Anyway. Of course I sampled more than just the sandwiches. I was all about ordering the typical that has turned into the atypical since I started life abroad. Here is a menu full of blast-from-the-US-past choices. It´s also full of calories, so dieters and strict calorie-counters beware. The menu also pulls from all corners of the gastronomical globe, as does American cuisine, but is a bit too extensive. A wide enough variation can wear a kitchen too thin, resulting in deliverables that aren´t up to par, as was the case for some of our orders. Dare I suggest Vermeer choose a focus and stick to what it does best, limiting the menu and highlighting the heavenly sandwiches.
Although calamari is a popular appetizer in the coastal areas of the US, be it in a high-end or casual establishment, and a food I really enjoy, it´s not something I typically order in Prague. Perhaps it´s for the same reason that I no longer seek Mexican food: I sort of expect to be disappointed. But Vermeer´s calamari was refreshingly California-licious, not over-fried and rubbery, but served exactly as calamari lovers expect: with the perfect cut, breading, and texture, a nice aioli, and enough lemon to drizzle the whole plate.
Nachos, we assume, are Mexican, until they are on an American menu, and a single dish turns into an edible recreation of Mount Kilimanjaro. The order ranked in size, but the nachos sported the typical Euro-nacho errors, such as an unidentifiable cheese type (“Is this brie under this red bean?” I asked half-jokingly as I stared at my scooped tortilla), a salsa that is more like an Italian tomato sauce, and the random scatter of jalapenos—all in all, a messy heap of flavors and textures that don´t jive.
The Mediterranean peppers, however, are satisfying. Marinated in extra virgin olive oil and balsamic vinaigrette with garlic and parsley, and served over thick pieces of fresh mozzarella, this starter had my normally pepper-disliking dinner companion widening his eyes, highly pleased.
The salads are not side orders, but full meals of generous proportions, which I should have immediately guessed by the price, running from 145CZK to 175CZK. Vermeer is not cheap.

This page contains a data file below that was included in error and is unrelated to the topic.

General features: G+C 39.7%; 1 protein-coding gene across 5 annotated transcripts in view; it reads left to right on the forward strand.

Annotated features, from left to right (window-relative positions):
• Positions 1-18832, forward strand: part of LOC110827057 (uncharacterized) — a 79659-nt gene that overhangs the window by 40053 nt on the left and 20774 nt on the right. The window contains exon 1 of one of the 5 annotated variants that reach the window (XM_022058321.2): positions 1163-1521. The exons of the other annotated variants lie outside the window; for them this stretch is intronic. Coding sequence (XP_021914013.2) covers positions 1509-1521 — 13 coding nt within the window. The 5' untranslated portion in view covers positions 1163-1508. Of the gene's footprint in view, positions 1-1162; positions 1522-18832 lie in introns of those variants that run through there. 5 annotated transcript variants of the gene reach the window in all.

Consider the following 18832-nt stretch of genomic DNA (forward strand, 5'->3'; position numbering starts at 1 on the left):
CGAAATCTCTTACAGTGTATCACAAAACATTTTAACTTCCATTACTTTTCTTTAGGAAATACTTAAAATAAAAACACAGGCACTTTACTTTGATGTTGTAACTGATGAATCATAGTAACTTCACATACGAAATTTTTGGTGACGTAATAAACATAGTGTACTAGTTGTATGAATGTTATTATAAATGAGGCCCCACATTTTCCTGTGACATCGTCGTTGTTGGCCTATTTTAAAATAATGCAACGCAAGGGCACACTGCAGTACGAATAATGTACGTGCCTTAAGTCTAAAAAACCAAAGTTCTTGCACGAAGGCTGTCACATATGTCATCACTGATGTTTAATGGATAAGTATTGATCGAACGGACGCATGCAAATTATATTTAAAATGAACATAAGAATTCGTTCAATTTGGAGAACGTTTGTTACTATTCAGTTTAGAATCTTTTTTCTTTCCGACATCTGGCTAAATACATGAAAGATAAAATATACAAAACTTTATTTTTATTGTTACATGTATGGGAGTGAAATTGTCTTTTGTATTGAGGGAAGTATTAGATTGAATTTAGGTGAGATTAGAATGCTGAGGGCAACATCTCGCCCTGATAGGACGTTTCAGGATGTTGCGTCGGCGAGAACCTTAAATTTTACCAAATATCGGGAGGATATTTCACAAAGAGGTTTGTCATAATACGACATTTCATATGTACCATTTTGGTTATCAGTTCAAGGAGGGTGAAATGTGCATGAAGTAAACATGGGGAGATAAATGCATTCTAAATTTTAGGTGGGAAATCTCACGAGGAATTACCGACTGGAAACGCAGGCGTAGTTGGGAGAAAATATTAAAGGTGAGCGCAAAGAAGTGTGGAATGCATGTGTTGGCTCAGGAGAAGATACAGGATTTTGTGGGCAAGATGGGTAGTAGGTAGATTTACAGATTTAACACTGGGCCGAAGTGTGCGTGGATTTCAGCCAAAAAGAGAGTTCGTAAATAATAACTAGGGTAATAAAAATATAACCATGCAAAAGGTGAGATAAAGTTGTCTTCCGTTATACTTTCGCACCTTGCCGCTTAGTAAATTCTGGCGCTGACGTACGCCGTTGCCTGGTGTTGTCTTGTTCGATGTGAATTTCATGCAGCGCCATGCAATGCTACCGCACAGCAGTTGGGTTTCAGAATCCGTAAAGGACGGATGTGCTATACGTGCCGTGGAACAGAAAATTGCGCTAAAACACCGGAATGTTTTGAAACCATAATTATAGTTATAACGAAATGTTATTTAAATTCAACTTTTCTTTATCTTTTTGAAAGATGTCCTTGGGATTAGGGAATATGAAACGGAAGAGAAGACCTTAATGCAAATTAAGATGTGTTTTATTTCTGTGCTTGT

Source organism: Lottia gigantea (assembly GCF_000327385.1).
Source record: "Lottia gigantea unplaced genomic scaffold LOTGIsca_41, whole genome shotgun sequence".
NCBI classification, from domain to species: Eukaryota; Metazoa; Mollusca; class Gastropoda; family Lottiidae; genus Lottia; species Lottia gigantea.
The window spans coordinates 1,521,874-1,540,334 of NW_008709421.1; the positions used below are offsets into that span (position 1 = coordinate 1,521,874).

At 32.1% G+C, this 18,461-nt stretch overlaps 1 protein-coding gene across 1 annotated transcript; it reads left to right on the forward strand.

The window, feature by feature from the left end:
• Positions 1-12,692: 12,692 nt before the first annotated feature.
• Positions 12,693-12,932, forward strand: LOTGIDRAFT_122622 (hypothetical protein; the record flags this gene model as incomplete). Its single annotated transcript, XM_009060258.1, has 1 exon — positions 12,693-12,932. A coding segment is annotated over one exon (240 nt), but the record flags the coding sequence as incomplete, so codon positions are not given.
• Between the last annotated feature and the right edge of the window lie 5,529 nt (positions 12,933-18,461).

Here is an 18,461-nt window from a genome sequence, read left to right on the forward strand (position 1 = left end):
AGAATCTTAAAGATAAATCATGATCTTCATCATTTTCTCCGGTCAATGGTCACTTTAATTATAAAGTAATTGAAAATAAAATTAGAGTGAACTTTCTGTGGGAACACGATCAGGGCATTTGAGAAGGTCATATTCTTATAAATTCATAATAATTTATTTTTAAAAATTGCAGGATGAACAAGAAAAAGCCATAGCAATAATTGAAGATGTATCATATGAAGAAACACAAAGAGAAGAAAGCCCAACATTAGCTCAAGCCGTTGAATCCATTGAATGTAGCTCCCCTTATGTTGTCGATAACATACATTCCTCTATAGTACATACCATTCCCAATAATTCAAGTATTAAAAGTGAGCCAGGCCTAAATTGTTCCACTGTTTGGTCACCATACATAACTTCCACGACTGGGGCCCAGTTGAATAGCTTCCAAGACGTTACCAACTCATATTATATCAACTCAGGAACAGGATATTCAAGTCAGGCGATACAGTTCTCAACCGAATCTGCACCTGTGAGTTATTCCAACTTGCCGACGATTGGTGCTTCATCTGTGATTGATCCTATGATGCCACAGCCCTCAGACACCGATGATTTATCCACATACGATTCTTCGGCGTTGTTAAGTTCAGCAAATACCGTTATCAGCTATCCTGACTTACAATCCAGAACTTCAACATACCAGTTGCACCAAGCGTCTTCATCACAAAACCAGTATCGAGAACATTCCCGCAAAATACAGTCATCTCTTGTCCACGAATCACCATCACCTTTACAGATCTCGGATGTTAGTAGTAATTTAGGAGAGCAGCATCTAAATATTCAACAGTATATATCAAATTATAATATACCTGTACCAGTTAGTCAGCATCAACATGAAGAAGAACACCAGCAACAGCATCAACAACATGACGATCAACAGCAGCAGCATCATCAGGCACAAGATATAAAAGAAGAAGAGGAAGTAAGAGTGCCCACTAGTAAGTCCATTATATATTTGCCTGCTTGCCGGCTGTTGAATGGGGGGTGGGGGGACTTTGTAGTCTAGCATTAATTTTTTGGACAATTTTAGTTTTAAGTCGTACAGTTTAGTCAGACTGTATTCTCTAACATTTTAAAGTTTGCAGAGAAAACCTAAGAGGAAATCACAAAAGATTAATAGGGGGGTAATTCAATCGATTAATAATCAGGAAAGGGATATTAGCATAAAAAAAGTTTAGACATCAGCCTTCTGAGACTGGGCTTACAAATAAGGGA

I found myself saying things like, “Yes, this is, in fact, quite popular in the US,” about many menu items, including the cobb salad, which I also ordered because it includes a plethora of items by which I could judge ingredient freshness. On the aesthetic front, the salad is squarely served in perfect rows of each component, making it difficult to mix, but perfect if you are an OCD person. Each ingredient, though, was absolutely fresh and delicious, particularly the tomatoes, for which Vermeer deserves special praise, as tomatoes of such caliber are difficult to obtain in this cold season.
The chicken tikka salad was dominated by the chicken, and I mean that in the best way possible. It sent us digging for all the chicken pieces and ignoring the rest, wishing we had ordered the chicken tikka masala listed as a main course.
For other main course meals, there are lists of pasta dishes, risottos, steak and seafood platters. Neither the spinach pagliatelle nor the seafood risotto impressed us, the former weak in flavor and overcooked, while the latter delivered a meager amount of seafood.
The almighty grilled cheeseburger was huge and loaded with all the best burger accessories, like tomatoes, bacon, sautéed onions, and dill pickles. A notable slip-up, however, is that we weren´t asked how we wanted it cooked, and it was therefore delivered medium-well. Although the burger was satisfactory, I am too much of a carnivore for medium-well. Do remember to specify your preference.
Vermeer´s sandwiches, in addition to the flawless service and ambiance, are remarkable enough to compensate for all other dishes that were little more than mediocre. Even if the meal is but one piece in the puzzle of what actually makes up American cuisine, an order of calamari, a hot pastrami sandwich, and nice piece of cheesecake are the cure for trans-Atlantic nostalgia. It´s so, like, totally, like, American food, ya know?
U vodárny 1151/2, Prague 3
+420 222 516 992